A View of the different generations!

First generation (1G).

AMPS/ETACS handsets in the 1980s required low-cost microcontrollers to manage the allocation of multiple RF (radio frequency) channels (833 × 30 kHz channels for AMPS, 1000 × 25 kHz channels for ETACS) and low-cost RF components that could provide acceptable performance at 800/900 MHz.

Second generation (2G). GSM, TDMA, and CDMA handsets in the 1990s required low-cost digital signal processors (DSPs) for voice codecs and related baseband processing tasks, and low-cost RF components that could provide acceptable performance at 800/900 MHz, 1800 MHz, and 1900 MHz.

Third generation (3G). W-CDMAand CDMA2000 handsets require—in addition to low-cost microcontrollers and DSPs—low-cost, low power budget CMOS or CCD image sensors; low-cost, low power budget image and video encoders; low-cost, low power budget memory; low-cost RF components that can provide acceptable performance at 1900/2100 MHz; and high-density battery technologies.

Beyond 3G systems While HSPA and HRPD systems were being developed and deployed, IEEE 802 LMSC (LAN/MAN Standard Committee) introduced the IEEE 802.16e standard for mobile broadband wireless access. This standard was introduced as an enhancement to an earlier IEEE 802.16 standard for fixed broadband wireless access. The 802.16e standard employed a different access technology named OFDMA (orthogonal frequency division multiple access) and claimed better data rates and spectral efficiency than that provided by HSPA and HRPD.

Evolution to 4G

4G Technology is basically the extension in the 3G technology with more bandwidth and services offers in the 3G. But at this time nobody exactly knows the true 4G definition. Some people say that 4G technology is the future technologies that are mostly in their maturity period. The expectation for the 4G technology is basically the high quality audio/video streaming over end to end Internet Protocol. If the Internet Protocol (IP) multimedia sub-system movement achieves what it going to do, nothing of this possibly will matter. WiMAX or mobile structural design will become progressively more translucent, and therefore the acceptance of several architectures by a particular network operator ever more common.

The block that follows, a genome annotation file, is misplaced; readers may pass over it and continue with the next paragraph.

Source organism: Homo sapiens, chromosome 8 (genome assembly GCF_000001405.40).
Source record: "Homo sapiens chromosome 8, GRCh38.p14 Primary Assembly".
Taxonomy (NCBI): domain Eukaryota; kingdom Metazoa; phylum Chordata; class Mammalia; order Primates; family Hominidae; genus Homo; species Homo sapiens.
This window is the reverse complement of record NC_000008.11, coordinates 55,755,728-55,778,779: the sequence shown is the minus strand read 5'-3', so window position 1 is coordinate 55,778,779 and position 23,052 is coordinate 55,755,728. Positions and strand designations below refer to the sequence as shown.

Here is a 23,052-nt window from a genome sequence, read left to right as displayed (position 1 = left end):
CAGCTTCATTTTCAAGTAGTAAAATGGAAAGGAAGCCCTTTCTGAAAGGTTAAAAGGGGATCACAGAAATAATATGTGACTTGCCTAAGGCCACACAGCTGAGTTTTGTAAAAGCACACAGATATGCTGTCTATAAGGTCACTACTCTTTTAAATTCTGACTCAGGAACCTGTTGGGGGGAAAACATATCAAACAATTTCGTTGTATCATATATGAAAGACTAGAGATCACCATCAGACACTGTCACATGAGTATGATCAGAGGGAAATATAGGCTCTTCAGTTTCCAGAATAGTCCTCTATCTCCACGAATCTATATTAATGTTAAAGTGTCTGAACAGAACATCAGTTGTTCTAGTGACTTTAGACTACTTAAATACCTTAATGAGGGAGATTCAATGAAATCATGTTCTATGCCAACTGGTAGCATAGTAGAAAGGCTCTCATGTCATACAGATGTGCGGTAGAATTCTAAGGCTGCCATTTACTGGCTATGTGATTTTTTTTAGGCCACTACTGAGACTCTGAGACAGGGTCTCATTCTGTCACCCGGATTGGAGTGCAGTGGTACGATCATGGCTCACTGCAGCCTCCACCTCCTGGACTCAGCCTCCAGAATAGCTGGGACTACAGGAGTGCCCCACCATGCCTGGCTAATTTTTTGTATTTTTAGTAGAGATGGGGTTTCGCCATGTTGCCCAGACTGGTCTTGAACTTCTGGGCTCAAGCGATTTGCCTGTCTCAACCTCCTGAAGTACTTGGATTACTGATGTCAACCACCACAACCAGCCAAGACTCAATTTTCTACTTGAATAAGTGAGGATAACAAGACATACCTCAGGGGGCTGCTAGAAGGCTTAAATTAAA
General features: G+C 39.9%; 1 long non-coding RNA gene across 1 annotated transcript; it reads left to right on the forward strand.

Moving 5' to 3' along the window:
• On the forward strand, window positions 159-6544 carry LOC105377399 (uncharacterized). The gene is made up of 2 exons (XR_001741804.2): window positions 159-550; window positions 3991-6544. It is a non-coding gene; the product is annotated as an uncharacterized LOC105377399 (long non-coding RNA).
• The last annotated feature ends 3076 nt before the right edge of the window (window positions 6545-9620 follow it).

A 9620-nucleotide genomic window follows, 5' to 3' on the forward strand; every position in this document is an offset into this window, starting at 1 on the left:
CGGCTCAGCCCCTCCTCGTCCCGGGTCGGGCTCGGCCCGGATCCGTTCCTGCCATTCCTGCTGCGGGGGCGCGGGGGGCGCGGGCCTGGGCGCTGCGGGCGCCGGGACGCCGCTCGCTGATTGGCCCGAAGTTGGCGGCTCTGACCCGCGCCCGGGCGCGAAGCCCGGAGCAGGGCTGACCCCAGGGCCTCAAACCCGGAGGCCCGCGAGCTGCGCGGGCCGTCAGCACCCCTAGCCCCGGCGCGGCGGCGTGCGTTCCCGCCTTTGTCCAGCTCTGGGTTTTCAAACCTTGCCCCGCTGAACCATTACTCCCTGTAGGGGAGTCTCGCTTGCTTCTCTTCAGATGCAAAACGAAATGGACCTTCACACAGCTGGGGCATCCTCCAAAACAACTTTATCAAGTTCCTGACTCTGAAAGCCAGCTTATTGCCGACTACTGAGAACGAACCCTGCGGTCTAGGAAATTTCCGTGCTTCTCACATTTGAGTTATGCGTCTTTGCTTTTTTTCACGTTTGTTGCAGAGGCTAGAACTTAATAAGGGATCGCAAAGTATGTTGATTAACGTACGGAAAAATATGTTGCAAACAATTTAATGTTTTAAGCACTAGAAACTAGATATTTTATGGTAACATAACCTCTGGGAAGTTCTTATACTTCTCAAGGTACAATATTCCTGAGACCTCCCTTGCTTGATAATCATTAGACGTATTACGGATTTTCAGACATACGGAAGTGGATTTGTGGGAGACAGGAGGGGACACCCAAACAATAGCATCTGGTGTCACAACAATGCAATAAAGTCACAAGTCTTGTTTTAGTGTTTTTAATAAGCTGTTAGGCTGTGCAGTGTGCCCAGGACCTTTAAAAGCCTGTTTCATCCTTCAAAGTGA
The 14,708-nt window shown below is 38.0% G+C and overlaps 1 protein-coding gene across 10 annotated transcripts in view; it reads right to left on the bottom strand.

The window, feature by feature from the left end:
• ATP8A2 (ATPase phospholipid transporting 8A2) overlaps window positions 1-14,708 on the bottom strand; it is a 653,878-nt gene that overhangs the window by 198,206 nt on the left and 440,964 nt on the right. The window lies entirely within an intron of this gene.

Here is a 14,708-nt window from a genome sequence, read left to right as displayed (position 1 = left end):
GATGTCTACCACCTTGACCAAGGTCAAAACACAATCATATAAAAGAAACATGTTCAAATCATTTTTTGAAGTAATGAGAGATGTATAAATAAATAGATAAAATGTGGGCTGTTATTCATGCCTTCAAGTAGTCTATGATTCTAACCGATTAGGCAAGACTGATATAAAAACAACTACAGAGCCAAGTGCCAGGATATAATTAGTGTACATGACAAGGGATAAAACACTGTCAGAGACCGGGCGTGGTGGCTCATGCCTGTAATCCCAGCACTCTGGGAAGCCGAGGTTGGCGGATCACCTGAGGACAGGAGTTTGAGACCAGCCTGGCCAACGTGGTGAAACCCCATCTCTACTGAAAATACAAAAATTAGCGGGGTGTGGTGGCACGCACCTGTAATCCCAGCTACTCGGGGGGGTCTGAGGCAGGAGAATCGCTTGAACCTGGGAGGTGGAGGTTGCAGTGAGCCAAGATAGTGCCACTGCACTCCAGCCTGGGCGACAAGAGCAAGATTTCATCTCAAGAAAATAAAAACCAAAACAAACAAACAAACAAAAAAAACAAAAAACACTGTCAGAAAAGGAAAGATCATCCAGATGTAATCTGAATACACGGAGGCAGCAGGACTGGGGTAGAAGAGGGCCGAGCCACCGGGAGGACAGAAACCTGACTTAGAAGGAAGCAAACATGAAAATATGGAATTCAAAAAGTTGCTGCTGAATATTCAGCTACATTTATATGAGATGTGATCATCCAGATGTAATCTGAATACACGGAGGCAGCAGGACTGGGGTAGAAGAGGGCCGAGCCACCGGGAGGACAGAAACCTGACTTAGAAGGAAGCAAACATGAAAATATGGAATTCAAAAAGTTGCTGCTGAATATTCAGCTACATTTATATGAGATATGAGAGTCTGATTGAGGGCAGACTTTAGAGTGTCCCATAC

Many Technologies appear in many different flavours and have many diverse tags attached to them, but that does not really indicate that they are moving in dissimilar tracks. The technologies that fall in the 4G categories are UMTS, OFDM, SDR, TD-SCDMA, MIMO and WiMAX to the some extent.

 4G Technology offers high data rates that will generate new trends for the market and prospects for established as well as for new telecommunication businesses. 4G networks, when tied together with mobile phones with in-built higher resolution digital cameras and also High Definition capabilities will facilitate video blogs


About Sri

An Electronics Engineer by profession. But as a hobbyist I'm drawn towards various topics which is what this blog is all about. :)


2 thoughts on “The Generations – 1G, 2G, 3G, 4G

  1. Doesn’t matter what “G” we have here! Our net connections still suuuuuuuuuuuuck!

    Posted by ABiliTy | January 3, 2012, 8:33 pm